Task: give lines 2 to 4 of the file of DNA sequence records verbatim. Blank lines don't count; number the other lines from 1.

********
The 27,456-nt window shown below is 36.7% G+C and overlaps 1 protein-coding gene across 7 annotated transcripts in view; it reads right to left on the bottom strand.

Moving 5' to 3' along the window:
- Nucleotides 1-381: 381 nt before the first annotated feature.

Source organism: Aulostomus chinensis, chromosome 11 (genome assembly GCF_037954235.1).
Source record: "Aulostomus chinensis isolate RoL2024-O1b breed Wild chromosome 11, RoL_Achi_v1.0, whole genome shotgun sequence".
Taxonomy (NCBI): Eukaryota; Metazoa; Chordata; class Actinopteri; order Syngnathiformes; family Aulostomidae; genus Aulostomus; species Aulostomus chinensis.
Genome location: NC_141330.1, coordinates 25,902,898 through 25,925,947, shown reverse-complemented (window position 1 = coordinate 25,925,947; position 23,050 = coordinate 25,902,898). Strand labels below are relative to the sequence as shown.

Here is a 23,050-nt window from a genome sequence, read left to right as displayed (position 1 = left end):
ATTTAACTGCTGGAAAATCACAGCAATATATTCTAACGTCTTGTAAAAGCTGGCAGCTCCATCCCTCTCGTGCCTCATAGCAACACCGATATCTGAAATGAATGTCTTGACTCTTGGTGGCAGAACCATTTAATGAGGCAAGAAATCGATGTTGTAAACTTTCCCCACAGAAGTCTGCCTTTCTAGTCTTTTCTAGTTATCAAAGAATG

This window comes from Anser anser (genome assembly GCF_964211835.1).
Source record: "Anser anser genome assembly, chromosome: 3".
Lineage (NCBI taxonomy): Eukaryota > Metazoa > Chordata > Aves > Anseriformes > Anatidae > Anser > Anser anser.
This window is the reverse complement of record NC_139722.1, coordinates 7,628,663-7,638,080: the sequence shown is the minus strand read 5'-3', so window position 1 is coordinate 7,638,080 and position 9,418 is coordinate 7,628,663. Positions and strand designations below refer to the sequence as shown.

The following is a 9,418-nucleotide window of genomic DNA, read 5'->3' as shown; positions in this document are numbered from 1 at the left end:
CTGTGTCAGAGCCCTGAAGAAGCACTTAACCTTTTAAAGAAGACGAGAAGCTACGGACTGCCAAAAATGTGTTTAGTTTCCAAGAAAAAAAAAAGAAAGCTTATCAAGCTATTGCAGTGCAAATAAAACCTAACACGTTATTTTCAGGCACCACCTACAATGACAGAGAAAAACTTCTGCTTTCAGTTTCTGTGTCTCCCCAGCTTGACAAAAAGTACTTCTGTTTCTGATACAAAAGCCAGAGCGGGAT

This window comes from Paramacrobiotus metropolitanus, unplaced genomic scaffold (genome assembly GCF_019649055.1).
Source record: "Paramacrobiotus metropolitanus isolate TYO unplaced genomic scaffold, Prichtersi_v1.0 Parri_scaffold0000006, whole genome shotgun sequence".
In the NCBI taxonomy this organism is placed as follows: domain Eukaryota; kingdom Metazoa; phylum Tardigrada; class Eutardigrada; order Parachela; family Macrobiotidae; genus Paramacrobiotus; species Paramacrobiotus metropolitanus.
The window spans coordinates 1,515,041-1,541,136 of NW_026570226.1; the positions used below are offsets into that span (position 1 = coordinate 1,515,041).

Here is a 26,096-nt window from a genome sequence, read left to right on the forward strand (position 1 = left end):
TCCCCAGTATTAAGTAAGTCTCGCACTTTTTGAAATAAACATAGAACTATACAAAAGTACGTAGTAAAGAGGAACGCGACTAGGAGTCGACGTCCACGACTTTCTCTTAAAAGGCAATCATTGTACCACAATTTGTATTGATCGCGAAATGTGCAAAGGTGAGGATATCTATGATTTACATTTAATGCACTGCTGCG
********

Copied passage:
Moving 5' to 3' along the window:
- Nucleotides 1-381: 381 nt before the first annotated feature.

Source organism: Aulostomus chinensis, chromosome 11 (genome assembly GCF_037954235.1).